During our last fund drive one donor said this: "I love hymns ... If you asked for money, it means you need it! Please keep the work going. And please, accept my widow's mite. God bless you."

She was right. We only ask for money twice a year, and we do so because we need it.

So, before you close this box and move on to use the many resources on Hymnary.org, please prayerfully consider whether you might be able to make a gift to support our work. Gifts of any amount are appreciated, assist our work and let us know that we have partners in our effort to create the best database of hymns on the planet.

To donate online via PayPal or credit card, use the Calvin University secure giving site (https://calvin.quadweb.site/giving/hymnary).

If you'd like to make a gift by check, please send it to: Hymnary.org, Calvin University, 3201 Burton Street SE, Grand Rapids, MI 49546.

And to read more about big plans for Hymnary, see https://hymnary.org/blog/major-additions-planned-for-hymnary.

Let All Together Praise Our God

Representative Text

1 Let all together praise our God
Before his highest throne;
Today he opens heav'n again
And gives us his own Son,
And gives us his own Son.

2 He leaves his heav'nly Father's throne,
Is born an infant small,
And in a manger, poor and lone,
Lies in a humble stall,
Lies in a humble stall.

3 He veils in flesh his pow'r divine
A servant's form to take;
In want and lowliness must die
Who heav'n and earth did make,
Who heav'n and earth did make.

4 A wondrous change which he does make:
He takes our flesh and blood,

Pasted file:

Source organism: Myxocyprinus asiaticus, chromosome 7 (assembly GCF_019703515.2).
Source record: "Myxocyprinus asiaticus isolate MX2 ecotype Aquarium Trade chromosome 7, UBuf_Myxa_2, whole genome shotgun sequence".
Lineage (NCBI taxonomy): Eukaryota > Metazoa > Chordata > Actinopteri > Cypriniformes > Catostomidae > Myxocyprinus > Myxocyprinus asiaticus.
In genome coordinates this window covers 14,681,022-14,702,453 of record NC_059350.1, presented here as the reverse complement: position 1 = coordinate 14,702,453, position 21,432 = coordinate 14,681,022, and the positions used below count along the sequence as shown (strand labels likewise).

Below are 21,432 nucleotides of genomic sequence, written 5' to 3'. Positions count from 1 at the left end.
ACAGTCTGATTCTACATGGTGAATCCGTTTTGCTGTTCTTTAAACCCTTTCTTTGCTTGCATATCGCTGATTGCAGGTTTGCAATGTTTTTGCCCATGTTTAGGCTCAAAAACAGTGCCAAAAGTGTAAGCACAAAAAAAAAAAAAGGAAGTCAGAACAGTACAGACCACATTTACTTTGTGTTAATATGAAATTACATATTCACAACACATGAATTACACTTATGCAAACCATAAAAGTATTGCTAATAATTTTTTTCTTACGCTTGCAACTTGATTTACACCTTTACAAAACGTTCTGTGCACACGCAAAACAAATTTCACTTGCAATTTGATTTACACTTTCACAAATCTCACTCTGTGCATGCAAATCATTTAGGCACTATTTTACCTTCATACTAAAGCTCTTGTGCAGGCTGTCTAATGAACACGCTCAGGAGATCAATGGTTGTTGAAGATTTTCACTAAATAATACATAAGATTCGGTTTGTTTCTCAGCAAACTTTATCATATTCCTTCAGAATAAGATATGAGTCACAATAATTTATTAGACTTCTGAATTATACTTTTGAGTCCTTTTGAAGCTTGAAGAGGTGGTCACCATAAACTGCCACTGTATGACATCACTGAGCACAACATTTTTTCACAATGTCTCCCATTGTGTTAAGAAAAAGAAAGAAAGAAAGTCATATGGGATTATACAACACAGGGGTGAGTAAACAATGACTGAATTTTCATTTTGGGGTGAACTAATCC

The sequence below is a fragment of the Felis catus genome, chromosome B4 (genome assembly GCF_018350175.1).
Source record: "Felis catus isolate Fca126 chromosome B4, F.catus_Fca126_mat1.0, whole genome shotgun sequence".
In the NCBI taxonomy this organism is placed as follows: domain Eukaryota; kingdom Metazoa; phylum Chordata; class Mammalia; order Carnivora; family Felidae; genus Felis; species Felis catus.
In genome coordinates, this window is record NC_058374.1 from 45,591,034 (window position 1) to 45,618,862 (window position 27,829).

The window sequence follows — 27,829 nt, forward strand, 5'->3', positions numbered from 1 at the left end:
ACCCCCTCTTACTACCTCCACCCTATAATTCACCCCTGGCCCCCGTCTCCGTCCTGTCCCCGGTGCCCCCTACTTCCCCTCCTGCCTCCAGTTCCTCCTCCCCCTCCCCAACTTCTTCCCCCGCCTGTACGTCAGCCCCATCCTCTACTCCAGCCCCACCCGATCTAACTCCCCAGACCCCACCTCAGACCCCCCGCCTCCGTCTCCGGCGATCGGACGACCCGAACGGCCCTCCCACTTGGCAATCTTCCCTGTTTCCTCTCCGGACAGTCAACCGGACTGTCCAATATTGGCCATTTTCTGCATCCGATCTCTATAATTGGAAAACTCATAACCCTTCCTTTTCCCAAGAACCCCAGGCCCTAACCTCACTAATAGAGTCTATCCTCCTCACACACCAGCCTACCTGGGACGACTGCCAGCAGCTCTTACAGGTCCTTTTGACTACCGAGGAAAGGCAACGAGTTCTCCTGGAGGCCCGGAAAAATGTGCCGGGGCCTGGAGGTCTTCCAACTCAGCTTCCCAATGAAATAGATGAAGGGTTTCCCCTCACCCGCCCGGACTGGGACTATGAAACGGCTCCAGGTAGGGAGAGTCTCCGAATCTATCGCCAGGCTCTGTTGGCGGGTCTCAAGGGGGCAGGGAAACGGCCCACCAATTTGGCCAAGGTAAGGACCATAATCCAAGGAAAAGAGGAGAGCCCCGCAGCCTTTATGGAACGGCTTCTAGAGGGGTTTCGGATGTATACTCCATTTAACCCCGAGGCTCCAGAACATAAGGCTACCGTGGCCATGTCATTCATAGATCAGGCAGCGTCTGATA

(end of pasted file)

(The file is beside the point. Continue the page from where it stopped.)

And he conceals for sinners' sake
His majesty as God,
His majesty as God.

5 He serves that I a lord may be --
A great exchange indeed!
Could Jesus' love do more for me
To help me in my need,
To help me in my need?

6 For us he opens wide the door
Of paradise today.
The angel guards the gate no more;
To God our thanks we pay,
To God our thanks we pay.

Source: Christian Worship: a Lutheran hymnal #41

Author: Nikolaus Herman, c. 1480-1561

Herman, Nicolaus, is always associated with Joachimsthal in Bohemia, just over the mountains from Saxony. The town was not of importance till the mines began to be extensively worked about 1516. Whether Herman was a native of this place is not known, but he was apparently there in 1518, and was certainly in office there in 1524. For many years he held the post of Master in the Latin School, and Cantor or Organist and Choirmaster in the church. Towards the end of his life he suffered greatly from gout, and had to resign even his post as Cantor a number of years before his death. He died at Joachimsthal, May 3, 1561. (Koch, i. 390-398; Allgemeine Deutsche Biographie, xii. 186-188, &c.) He was a great friend and helper of J. Mathesius (q.v.)… Go to person page >

Translator: August Crull, 1845-1923

August Crull was born January 27, 1845 in Rostock, Germany, where his father, Hofrat Crull, was a lawyer. He was educated at the Gymnasium in Rostock, and at Concordia College in St. Louis and Fort Wayne where he graduated in 1862. His father died soon after he began studying at the Gymnasium. His mother then married Albert Friedrich Hoppe, who later became the editor of the St. Louis edition of Luther's Works. In 1865, Crull graduated from Concordia Seminary in St. Louis. He became assistant pastor at Trinity Church in Milwaukee and also served as Director of the Lutheran High School. Later he was pastor of the Lutheran Church in Grand Rapids, Michigan. From 1873 to 1915, he was professor of the German language and literature at Concordia… Go to person page >

Text Information

First Line: Let all together praise our God, Before His highest throne (Crull)
Title: Let All Together Praise Our God
Author: Nikolaus Herman, c. 1480-1561 (abr.)
Translator: August Crull, 1845-1923 (alt. )
Meter: 8.6.8.8.6
Language: English
Publication Date: 1993
Copyright: Public Domain

Instances

Instances (1 - 1 of 1)
TextPage Scan

Christian Worship #41

Suggestions or corrections? Contact us



Advertisements


It looks like you are using an ad-blocker. Ad revenue helps keep us running. Please consider white-listing Hymnary.org or subscribing to eliminate ads entirely and help support Hymnary.org.